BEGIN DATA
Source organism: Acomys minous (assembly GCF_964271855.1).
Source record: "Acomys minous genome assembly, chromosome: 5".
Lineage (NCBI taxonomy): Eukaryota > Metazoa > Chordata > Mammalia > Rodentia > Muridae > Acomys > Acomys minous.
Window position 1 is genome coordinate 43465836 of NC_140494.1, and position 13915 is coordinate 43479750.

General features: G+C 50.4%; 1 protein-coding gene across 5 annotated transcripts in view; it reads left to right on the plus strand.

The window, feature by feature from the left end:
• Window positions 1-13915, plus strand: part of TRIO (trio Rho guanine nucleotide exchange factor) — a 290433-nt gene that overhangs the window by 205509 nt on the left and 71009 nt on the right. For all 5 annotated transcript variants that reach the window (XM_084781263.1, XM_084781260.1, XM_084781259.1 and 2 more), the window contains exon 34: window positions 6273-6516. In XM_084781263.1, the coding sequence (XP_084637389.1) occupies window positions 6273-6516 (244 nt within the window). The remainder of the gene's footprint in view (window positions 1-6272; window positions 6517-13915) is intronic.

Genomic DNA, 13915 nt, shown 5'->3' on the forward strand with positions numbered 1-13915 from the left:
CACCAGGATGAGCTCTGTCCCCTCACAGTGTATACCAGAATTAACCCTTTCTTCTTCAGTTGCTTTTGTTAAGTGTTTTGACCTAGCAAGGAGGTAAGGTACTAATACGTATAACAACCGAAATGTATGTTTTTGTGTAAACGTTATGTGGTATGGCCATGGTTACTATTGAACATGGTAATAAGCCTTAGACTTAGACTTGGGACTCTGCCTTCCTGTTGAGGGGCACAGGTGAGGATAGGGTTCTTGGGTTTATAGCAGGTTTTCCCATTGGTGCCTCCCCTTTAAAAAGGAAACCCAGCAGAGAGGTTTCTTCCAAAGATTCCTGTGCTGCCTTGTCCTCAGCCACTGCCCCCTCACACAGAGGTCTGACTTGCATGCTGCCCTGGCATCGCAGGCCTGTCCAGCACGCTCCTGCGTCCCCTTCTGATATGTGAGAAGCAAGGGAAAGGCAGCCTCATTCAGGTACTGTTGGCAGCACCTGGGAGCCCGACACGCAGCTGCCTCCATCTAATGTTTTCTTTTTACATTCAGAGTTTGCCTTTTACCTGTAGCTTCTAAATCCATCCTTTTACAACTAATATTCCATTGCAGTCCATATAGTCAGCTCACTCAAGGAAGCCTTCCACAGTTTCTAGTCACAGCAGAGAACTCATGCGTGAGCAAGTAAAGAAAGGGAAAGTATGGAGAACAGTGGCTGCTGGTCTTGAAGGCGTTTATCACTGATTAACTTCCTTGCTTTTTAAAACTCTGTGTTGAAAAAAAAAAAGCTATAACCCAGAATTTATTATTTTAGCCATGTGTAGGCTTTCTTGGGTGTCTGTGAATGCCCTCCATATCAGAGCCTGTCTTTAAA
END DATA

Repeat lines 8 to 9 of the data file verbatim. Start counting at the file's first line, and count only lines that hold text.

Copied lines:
Genomic DNA, 13915 nt, shown 5'->3' on the forward strand with positions numbered 1-13915 from the left:
CACCAGGATGAGCTCTGTCCCCTCACAGTGTATACCAGAATTAACCCTTTCTTCTTCAGTTGCTTTTGTTAAGTGTTTTGACCTAGCAAGGAGGTAAGGTACTAATACGTATAACAACCGAAATGTATGTTTTTGTGTAAACGTTATGTGGTATGGCCATGGTTACTATTGAACATGGTAATAAGCCTTAGACTTAGACTTGGGACTCTGCCTTCCTGTTGAGGGGCACAGGTGAGGATAGGGTTCTTGGGTTTATAGCAGGTTTTCCCATTGGTGCCTCCCCTTTAAAAAGGAAACCCAGCAGAGAGGTTTCTTCCAAAGATTCCTGTGCTGCCTTGTCCTCAGCCACTGCCCCCTCACACAGAGGTCTGACTTGCATGCTGCCCTGGCATCGCAGGCCTGTCCAGCACGCTCCTGCGTCCCCTTCTGATATGTGAGAAGCAAGGGAAAGGCAGCCTCATTCAGGTACTGTTGGCAGCACCTGGGAGCCCGACACGCAGCTGCCTCCATCTAATGTTTTCTTTTTACATTCAGAGTTTGCCTTTTACCTGTAGCTTCTAAATCCATCCTTTTACAACTAATATTCCATTGCAGTCCATATAGTCAGCTCACTCAAGGAAGCCTTCCACAGTTTCTAGTCACAGCAGAGAACTCATGCGTGAGCAAGTAAAGAAAGGGAAAGTATGGAGAACAGTGGCTGCTGGTCTTGAAGGCGTTTATCACTGATTAACTTCCTTGCTTTTTAAAACTCTGTGTTGAAAAAAAAAAAGCTATAACCCAGAATTTATTATTTTAGCCATGTGTAGGCTTTCTTGGGTGTCTGTGAATGCCCTCCATATCAGAGCCTGTCTTTAAA